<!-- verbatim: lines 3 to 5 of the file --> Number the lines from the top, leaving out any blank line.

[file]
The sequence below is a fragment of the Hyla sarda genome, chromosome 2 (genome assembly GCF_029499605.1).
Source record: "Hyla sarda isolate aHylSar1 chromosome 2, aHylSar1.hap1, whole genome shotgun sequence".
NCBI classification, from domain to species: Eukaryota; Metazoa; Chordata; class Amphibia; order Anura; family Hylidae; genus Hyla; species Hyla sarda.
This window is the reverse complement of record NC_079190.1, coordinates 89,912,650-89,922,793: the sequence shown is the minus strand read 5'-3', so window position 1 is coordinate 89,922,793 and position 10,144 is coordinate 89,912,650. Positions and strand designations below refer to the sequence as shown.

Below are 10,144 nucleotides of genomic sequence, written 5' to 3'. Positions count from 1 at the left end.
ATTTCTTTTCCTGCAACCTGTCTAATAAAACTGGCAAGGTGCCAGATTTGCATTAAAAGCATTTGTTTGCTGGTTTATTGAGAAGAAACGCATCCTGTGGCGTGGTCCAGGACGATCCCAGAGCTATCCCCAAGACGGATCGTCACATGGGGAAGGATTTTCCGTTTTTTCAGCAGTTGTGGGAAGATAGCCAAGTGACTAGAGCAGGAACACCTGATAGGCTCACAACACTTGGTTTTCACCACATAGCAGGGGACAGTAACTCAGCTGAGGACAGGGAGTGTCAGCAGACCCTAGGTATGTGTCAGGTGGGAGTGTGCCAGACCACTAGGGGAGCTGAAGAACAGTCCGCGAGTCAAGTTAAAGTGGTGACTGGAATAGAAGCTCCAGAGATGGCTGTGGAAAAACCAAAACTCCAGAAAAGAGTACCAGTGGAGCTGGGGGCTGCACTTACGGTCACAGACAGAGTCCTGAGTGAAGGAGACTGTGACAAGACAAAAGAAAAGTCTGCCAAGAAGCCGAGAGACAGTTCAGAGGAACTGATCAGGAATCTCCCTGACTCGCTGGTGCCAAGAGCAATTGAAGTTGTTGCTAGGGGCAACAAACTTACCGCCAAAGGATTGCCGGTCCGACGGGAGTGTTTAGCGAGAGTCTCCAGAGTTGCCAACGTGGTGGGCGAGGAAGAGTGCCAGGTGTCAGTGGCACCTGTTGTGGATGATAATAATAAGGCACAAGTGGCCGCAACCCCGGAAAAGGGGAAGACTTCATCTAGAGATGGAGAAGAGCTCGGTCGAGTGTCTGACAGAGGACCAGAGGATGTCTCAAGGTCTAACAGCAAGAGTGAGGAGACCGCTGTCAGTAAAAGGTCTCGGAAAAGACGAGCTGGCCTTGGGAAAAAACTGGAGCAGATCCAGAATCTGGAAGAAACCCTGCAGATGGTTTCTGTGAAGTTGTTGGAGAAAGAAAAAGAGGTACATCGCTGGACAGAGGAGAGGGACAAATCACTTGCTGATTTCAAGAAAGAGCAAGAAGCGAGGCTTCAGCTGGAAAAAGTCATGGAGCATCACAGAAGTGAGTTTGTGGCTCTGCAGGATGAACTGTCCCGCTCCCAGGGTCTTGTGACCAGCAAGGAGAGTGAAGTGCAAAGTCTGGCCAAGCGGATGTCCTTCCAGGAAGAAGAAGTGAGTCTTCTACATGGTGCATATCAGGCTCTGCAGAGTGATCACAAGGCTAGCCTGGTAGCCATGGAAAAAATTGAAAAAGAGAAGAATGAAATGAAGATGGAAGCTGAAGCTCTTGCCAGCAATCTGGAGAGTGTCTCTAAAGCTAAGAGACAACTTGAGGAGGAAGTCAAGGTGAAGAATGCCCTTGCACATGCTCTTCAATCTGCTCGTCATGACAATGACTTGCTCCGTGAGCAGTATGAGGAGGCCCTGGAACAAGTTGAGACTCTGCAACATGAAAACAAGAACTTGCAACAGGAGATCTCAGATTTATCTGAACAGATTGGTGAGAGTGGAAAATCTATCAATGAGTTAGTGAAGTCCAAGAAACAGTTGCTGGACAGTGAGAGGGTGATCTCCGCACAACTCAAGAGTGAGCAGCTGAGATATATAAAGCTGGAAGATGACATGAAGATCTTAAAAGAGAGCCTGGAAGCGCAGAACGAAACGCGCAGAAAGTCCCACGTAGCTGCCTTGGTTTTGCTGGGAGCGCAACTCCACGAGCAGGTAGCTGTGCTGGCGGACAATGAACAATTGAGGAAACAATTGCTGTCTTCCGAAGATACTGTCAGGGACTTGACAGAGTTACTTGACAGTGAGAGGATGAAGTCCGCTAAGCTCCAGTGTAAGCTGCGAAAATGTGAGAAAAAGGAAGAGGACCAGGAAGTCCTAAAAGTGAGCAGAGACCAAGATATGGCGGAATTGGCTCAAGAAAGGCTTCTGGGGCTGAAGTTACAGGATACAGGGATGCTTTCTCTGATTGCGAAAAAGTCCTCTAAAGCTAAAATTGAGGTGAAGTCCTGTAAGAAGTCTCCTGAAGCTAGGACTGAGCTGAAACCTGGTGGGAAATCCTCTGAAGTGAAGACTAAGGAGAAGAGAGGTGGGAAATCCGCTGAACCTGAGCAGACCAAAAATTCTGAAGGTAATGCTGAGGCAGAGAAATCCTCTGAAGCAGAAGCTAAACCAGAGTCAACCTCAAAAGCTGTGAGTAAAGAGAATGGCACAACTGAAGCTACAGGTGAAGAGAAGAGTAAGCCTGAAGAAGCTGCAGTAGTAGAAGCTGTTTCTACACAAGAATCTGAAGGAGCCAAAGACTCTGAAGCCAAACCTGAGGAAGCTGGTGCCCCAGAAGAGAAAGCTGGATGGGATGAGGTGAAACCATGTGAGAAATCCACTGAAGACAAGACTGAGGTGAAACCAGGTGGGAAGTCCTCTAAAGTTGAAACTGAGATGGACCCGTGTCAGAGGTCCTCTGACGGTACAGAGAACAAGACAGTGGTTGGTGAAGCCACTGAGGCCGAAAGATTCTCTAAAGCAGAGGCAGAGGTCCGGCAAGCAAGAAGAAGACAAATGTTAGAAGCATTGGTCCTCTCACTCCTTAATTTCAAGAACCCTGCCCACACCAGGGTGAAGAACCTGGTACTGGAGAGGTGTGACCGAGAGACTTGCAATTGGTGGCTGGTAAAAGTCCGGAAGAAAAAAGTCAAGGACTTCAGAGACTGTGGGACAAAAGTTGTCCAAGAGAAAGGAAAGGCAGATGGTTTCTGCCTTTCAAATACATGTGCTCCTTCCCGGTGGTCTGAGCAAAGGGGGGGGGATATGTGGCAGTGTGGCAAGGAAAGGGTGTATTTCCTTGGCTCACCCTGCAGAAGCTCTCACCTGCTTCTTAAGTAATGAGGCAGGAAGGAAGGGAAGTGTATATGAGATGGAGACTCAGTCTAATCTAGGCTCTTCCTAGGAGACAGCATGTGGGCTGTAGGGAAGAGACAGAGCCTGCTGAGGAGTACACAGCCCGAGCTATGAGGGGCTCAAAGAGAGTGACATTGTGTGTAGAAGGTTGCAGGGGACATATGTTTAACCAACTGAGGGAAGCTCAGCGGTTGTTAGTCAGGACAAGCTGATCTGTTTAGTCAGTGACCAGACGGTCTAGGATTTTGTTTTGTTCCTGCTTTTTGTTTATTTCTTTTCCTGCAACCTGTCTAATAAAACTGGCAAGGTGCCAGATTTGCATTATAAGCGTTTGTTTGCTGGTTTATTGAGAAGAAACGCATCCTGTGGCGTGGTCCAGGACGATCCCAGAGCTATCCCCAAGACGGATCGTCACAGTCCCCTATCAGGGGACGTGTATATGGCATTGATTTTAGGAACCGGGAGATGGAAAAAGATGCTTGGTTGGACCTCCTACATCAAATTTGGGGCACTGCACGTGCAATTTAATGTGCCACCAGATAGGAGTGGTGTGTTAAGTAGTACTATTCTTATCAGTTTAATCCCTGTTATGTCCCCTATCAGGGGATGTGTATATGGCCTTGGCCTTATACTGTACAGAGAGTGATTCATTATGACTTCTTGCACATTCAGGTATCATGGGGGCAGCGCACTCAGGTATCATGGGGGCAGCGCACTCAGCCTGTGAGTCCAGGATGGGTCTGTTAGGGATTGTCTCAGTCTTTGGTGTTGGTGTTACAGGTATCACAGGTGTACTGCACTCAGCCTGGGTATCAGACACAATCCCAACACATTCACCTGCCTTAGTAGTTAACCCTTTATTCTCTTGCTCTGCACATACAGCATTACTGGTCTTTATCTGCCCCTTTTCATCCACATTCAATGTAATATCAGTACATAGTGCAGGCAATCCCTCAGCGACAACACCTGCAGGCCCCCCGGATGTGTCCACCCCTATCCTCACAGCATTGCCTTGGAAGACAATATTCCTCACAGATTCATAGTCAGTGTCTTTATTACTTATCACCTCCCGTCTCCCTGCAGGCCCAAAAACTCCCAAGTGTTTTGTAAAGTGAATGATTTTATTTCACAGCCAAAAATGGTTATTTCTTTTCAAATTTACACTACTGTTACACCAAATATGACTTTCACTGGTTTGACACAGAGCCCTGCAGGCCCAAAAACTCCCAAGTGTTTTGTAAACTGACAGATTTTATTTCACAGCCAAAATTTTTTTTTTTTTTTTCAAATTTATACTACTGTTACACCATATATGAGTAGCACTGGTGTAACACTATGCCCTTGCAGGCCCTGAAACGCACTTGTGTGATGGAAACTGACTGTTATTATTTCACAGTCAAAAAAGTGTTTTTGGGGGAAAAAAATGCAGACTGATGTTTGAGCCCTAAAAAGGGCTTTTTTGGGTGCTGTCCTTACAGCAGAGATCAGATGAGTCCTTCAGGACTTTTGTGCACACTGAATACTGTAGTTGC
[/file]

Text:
NCBI classification, from domain to species: Eukaryota; Metazoa; Chordata; class Amphibia; order Anura; family Hylidae; genus Hyla; species Hyla sarda.
This window is the reverse complement of record NC_079190.1, coordinates 89,912,650-89,922,793: the sequence shown is the minus strand read 5'-3', so window position 1 is coordinate 89,922,793 and position 10,144 is coordinate 89,912,650. Positions and strand designations below refer to the sequence as shown.

Below are 10,144 nucleotides of genomic sequence, written 5' to 3'. Positions count from 1 at the left end.